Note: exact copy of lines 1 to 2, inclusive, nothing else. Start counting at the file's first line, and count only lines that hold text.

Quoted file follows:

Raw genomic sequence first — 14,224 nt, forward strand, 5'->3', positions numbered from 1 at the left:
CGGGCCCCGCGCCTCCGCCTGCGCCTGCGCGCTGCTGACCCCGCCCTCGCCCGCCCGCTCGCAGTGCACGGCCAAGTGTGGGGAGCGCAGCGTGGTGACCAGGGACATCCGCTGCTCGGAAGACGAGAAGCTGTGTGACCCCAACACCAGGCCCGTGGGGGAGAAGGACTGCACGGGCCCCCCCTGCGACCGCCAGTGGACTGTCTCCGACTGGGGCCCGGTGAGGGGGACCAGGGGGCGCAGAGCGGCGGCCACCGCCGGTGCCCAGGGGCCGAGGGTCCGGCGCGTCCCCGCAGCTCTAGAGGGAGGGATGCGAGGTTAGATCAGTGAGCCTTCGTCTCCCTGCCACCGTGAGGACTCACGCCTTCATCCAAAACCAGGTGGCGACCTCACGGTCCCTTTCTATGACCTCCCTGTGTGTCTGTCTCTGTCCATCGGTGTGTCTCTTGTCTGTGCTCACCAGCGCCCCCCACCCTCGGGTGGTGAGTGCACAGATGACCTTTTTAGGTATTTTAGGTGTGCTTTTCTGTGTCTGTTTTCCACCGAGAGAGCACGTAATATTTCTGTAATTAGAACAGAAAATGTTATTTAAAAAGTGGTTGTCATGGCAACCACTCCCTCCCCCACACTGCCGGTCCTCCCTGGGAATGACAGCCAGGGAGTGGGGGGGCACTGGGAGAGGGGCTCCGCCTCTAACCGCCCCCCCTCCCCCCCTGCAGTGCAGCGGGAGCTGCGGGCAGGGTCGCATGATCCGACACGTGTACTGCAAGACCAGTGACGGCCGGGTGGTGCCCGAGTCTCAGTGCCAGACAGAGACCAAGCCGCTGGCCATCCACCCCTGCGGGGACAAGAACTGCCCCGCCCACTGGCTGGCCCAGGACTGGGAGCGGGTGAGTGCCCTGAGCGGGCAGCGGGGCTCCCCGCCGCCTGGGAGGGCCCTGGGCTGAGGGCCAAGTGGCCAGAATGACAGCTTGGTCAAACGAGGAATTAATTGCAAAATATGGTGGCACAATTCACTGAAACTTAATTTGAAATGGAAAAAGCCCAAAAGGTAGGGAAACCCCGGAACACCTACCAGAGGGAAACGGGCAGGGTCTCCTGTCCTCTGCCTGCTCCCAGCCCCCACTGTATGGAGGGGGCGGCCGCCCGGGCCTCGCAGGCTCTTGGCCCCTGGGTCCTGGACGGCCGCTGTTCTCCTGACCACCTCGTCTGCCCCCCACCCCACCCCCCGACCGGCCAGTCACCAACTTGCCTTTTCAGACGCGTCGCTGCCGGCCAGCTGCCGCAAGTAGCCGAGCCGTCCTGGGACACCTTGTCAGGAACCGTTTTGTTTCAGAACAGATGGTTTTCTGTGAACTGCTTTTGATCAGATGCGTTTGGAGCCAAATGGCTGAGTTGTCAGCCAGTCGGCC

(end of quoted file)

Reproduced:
Raw genomic sequence first — 14,224 nt, forward strand, 5'->3', positions numbered from 1 at the left:
CGGGCCCCGCGCCTCCGCCTGCGCCTGCGCGCTGCTGACCCCGCCCTCGCCCGCCCGCTCGCAGTGCACGGCCAAGTGTGGGGAGCGCAGCGTGGTGACCAGGGACATCCGCTGCTCGGAAGACGAGAAGCTGTGTGACCCCAACACCAGGCCCGTGGGGGAGAAGGACTGCACGGGCCCCCCCTGCGACCGCCAGTGGACTGTCTCCGACTGGGGCCCGGTGAGGGGGACCAGGGGGCGCAGAGCGGCGGCCACCGCCGGTGCCCAGGGGCCGAGGGTCCGGCGCGTCCCCGCAGCTCTAGAGGGAGGGATGCGAGGTTAGATCAGTGAGCCTTCGTCTCCCTGCCACCGTGAGGACTCACGCCTTCATCCAAAACCAGGTGGCGACCTCACGGTCCCTTTCTATGACCTCCCTGTGTGTCTGTCTCTGTCCATCGGTGTGTCTCTTGTCTGTGCTCACCAGCGCCCCCCACCCTCGGGTGGTGAGTGCACAGATGACCTTTTTAGGTATTTTAGGTGTGCTTTTCTGTGTCTGTTTTCCACCGAGAGAGCACGTAATATTTCTGTAATTAGAACAGAAAATGTTATTTAAAAAGTGGTTGTCATGGCAACCACTCCCTCCCCCACACTGCCGGTCCTCCCTGGGAATGACAGCCAGGGAGTGGGGGGGCACTGGGAGAGGGGCTCCGCCTCTAACCGCCCCCCCTCCCCCCCTGCAGTGCAGCGGGAGCTGCGGGCAGGGTCGCATGATCCGACACGTGTACTGCAAGACCAGTGACGGCCGGGTGGTGCCCGAGTCTCAGTGCCAGACAGAGACCAAGCCGCTGGCCATCCACCCCTGCGGGGACAAGAACTGCCCCGCCCACTGGCTGGCCCAGGACTGGGAGCGGGTGAGTGCCCTGAGCGGGCAGCGGGGCTCCCCGCCGCCTGGGAGGGCCCTGGGCTGAGGGCCAAGTGGCCAGAATGACAGCTTGGTCAAACGAGGAATTAATTGCAAAATATGGTGGCACAATTCACTGAAACTTAATTTGAAATGGAAAAAGCCCAAAAGGTAGGGAAACCCCGGAACACCTACCAGAGGGAAACGGGCAGGGTCTCCTGTCCTCTGCCTGCTCCCAGCCCCCACTGTATGGAGGGGGCGGCCGCCCGGGCCTCGCAGGCTCTTGGCCCCTGGGTCCTGGACGGCCGCTGTTCTCCTGACCACCTCGTCTGCCCCCCACCCCACCCCCCGACCGGCCAGTCACCAACTTGCCTTTTCAGACGCGTCGCTGCCGGCCAGCTGCCGCAAGTAGCCGAGCCGTCCTGGGACACCTTGTCAGGAACCGTTTTGTTTCAGAACAGATGGTTTTCTGTGAACTGCTTTTGATCAGATGCGTTTGGAGCCAAATGGCTGAGTTGTCAGCCAGTCGGCC